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Conley v. Spangler

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  1. Freedom of Information

Court: Tennessee Court of Appeals

Date Filed: Sept. 8, 2021

Update: On Feb. 1, 2022, the Tennessee Court of Appeals affirmed the trial court’s finding that the Knox County Sheriff had willfully withheld documents from two public records requests made by professor Conley. The Court did, however, reverse the trial court’s award of attorneys fees for the entire litigation when only two of the 12 denials were found to have been made willfully, the applicable standard in Tennessee for an award of attorneys fees in public records cases.

Background: Starting in 2017, Meghan Conley, a sociology professor at the University of Tennessee, submitted requests for public records from the Knox County Sheriff under the Tennessee Public Records Act as part of her research into the county’s immigration enforcement. The requests prompted nearly two years of exchanges between Conley and the sheriff’s department, during which the county failed to produce the requested records.

Conley sued Knox County Sheriff Tom Spangler in 2019. A year later, a judge from the Knox County Chancery Court found that the sheriff’s department violated the state’s public records law and ordered the department to fix its system for making arrest records available for public inspection. The judge also ordered the sheriff’s department to cover Conley’s attorneys’ fees and costs.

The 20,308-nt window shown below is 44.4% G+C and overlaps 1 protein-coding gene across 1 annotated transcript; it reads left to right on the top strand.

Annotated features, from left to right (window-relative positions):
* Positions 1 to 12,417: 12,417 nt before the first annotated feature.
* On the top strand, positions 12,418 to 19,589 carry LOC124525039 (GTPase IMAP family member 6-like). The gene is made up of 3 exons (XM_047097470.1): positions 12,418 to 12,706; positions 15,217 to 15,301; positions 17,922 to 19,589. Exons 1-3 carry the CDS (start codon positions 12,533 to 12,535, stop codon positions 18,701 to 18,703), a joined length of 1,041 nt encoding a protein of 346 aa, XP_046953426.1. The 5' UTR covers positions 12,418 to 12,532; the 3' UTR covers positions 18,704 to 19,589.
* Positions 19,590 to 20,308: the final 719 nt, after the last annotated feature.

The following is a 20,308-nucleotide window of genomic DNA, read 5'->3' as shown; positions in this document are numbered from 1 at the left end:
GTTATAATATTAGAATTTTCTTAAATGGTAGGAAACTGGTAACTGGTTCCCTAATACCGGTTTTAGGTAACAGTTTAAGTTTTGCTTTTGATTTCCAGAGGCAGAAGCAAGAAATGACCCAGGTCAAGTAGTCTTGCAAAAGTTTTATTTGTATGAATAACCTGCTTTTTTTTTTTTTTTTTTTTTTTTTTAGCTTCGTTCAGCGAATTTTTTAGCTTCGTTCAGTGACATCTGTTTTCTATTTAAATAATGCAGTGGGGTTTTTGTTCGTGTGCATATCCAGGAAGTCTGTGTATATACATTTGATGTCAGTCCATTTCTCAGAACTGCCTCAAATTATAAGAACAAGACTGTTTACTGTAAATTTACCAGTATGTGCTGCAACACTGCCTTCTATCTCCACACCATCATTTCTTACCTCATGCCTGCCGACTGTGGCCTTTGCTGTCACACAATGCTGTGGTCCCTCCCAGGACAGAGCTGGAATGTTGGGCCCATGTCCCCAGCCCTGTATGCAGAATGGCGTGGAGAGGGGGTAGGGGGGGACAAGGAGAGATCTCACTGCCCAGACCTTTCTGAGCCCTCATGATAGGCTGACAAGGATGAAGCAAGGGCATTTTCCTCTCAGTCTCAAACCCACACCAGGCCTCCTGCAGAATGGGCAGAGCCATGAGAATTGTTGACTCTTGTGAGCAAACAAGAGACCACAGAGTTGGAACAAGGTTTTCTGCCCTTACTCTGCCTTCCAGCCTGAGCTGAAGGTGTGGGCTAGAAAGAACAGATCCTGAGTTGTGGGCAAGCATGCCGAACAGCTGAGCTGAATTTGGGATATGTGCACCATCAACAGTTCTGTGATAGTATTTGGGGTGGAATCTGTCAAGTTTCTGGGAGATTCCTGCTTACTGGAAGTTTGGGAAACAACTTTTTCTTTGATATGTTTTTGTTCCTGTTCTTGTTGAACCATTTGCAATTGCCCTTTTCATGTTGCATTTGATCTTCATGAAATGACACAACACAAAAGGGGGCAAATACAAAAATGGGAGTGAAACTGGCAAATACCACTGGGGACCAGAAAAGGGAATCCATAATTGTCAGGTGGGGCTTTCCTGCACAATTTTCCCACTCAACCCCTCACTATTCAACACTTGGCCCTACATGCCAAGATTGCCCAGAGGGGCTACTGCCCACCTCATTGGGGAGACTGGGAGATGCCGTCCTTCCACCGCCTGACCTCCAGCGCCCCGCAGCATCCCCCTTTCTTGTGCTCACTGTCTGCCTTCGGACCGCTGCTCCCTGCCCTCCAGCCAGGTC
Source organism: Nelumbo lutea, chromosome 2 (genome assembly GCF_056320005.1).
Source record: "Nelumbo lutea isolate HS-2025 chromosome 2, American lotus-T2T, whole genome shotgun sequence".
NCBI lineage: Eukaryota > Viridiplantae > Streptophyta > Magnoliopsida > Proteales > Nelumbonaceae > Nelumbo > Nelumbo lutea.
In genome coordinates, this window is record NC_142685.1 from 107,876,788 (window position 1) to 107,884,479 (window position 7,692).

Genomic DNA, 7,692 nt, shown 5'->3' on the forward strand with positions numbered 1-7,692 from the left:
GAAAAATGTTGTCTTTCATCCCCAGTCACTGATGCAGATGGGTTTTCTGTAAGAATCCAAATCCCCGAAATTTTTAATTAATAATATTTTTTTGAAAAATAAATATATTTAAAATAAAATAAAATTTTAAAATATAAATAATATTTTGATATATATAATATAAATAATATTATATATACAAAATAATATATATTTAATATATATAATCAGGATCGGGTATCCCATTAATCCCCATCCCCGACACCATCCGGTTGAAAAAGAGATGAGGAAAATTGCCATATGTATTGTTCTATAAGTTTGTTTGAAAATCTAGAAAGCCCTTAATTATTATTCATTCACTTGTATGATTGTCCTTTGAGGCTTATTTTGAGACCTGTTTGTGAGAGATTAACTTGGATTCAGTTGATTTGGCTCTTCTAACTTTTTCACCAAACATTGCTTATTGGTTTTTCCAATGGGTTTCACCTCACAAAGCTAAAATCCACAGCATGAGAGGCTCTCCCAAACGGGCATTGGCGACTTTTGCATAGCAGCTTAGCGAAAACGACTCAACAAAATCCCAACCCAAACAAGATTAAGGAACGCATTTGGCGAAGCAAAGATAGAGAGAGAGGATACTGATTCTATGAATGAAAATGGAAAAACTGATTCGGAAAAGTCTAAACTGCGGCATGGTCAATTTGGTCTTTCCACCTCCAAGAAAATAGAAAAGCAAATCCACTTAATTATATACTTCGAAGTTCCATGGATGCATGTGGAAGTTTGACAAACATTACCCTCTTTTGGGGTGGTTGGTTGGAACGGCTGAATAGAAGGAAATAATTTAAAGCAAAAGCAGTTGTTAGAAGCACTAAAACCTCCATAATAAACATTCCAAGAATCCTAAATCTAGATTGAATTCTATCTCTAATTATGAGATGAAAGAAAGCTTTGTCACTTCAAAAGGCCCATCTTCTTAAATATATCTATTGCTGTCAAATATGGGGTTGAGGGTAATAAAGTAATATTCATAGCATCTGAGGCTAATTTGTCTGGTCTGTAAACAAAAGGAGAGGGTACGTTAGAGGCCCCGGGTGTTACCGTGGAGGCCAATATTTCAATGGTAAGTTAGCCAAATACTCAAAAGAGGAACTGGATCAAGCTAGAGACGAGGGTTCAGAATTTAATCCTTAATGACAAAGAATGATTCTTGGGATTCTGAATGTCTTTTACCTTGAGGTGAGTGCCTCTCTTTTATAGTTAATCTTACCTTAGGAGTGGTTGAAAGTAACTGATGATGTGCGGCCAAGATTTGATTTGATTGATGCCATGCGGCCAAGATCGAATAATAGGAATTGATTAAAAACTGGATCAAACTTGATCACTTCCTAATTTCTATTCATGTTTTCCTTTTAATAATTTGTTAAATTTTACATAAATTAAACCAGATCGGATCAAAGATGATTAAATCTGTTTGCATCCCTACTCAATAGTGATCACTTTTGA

The sheriff then appealed the decision to the Tennessee Court of Appeals.

Our Position: The Tennessee Court of Appeals should affirm the judgment of the trial court, award attorneys’ fees and costs to Conley’s counsel, and remand the case to the trial court for calculation of appellate fees and post-judgment interest.

  • A well-functioning public records process enables journalists to keep the public informed about important issues.
  • The sheriff incorrectly argues that only courts are required to broadly construe the TPRA.
  • That a government agency is not required to “sort through files to compile information” does not mean it does not have to search for public records that can be identified with information provided by the requester.
  • Government agencies must take a common-sense approach when responding to public records requests.
  • The court should reject the sheriff’s suggestion that the fee arrangement in this case is not one for which fee recovery is permitted under the TPRA.

Quote: “[S]hould the Sheriff be successful in this appeal, it would weaken the TPRA — one of the cornerstones of government transparency and accountability in Tennessee, and would negatively affect not only the press, but also Tennesseans more broadly.”

Related: To learn more about the requirements under the Tennessee Public Records Act, check out the Tennessee chapter of our Open Government Guide.

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